To clinch victory, shoot for the left side of the net


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Interesting press release about an upcoming study in Psychological Science. In an analysis of every World Cup penalty shoot-out from 1982 to 2010, researchers from the University of Amsterdam found that goalies tend to dive to the right when their team is down and the game is on the line. (In other situations, they were equally likely to go right or left.)

Many studies have found that people and animals that want something tend to go to the right. When dogs see their owners, they wag their tails more to the right; toads strike to the right when they’re going for prey; and humans are more likely to turn their heads to the right to smooch their sweeties…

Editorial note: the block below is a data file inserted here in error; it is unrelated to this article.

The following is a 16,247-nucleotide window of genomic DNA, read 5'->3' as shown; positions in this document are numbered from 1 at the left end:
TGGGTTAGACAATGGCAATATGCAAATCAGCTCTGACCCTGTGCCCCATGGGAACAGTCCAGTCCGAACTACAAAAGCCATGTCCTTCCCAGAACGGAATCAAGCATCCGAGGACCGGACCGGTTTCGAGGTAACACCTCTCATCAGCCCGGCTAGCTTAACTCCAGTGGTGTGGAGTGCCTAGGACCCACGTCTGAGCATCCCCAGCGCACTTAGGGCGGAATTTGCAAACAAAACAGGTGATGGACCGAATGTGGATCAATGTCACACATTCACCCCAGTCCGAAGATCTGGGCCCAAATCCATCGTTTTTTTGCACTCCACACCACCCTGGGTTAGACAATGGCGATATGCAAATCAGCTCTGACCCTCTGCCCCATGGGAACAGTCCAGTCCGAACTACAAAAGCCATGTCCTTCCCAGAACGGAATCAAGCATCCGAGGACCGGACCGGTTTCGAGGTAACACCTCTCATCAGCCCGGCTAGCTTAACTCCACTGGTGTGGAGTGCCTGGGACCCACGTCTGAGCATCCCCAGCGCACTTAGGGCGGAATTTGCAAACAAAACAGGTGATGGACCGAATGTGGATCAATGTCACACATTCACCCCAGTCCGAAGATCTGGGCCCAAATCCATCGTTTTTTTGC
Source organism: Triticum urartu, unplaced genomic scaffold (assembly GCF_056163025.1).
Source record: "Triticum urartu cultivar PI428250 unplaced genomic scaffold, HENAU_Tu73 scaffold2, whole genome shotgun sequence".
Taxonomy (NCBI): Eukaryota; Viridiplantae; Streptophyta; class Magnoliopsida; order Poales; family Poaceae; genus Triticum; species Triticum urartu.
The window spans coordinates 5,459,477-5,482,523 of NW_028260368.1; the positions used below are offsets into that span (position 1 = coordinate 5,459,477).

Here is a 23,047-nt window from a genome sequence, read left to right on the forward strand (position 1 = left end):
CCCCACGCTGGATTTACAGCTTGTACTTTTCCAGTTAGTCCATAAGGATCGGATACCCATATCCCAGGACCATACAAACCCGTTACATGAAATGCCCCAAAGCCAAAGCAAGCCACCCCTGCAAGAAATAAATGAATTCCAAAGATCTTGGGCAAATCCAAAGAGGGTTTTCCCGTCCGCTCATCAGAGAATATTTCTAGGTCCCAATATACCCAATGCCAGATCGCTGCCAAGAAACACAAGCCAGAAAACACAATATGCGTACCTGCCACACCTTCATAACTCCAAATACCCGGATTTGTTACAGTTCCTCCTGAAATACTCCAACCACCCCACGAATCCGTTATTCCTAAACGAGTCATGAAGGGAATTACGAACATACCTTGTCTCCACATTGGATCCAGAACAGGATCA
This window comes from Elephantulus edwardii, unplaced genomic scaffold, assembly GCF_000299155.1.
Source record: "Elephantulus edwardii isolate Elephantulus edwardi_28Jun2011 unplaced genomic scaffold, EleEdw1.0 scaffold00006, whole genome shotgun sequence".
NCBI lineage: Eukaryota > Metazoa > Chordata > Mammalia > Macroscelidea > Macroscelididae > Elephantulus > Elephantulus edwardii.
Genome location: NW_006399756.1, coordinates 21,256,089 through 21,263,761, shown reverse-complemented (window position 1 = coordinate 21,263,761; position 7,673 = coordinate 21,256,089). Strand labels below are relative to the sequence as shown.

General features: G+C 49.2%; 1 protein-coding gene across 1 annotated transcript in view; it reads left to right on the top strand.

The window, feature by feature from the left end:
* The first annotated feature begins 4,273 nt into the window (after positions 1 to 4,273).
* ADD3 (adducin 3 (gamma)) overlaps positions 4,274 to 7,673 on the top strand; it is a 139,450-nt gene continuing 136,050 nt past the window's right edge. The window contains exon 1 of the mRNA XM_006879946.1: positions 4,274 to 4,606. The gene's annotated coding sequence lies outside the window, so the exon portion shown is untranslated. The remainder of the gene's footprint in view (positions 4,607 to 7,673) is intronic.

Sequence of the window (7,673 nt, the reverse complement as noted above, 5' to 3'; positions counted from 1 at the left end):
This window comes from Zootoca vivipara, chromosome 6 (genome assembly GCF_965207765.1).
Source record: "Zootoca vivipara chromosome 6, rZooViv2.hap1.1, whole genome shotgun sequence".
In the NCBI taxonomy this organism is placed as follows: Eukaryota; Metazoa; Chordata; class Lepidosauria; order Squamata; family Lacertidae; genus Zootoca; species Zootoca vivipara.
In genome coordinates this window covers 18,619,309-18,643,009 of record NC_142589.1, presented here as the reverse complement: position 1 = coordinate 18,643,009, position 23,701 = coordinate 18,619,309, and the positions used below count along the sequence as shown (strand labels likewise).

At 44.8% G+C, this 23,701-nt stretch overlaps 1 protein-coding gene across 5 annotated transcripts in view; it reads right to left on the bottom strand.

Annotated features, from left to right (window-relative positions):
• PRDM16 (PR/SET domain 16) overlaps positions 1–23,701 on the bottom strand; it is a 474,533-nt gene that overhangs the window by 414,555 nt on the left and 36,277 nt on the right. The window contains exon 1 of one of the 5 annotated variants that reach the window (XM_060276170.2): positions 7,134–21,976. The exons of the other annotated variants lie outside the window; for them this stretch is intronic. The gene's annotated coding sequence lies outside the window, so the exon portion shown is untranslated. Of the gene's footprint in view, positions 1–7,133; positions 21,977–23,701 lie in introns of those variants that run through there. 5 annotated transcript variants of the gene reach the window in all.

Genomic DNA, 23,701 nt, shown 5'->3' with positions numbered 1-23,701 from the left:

In an experiment, the team found that people who are told to divide a line in half tend to aim a bit to the right when they are both thinking about a positive goal and under time pressure—just like the goalies.

So how will this affect strategy in the next World Cup? Now the goalies know about this innate tendency; but the shooters know that the goalies know; but the goalies know that the shooters know that the goalies know…

[Minor gripe: the press release doesn’t actually reveal what the split in the data was — i.e. 51:49? 70:30? And the paper itself isn’t yet available online. A rather crucial detail, I’d have thought.]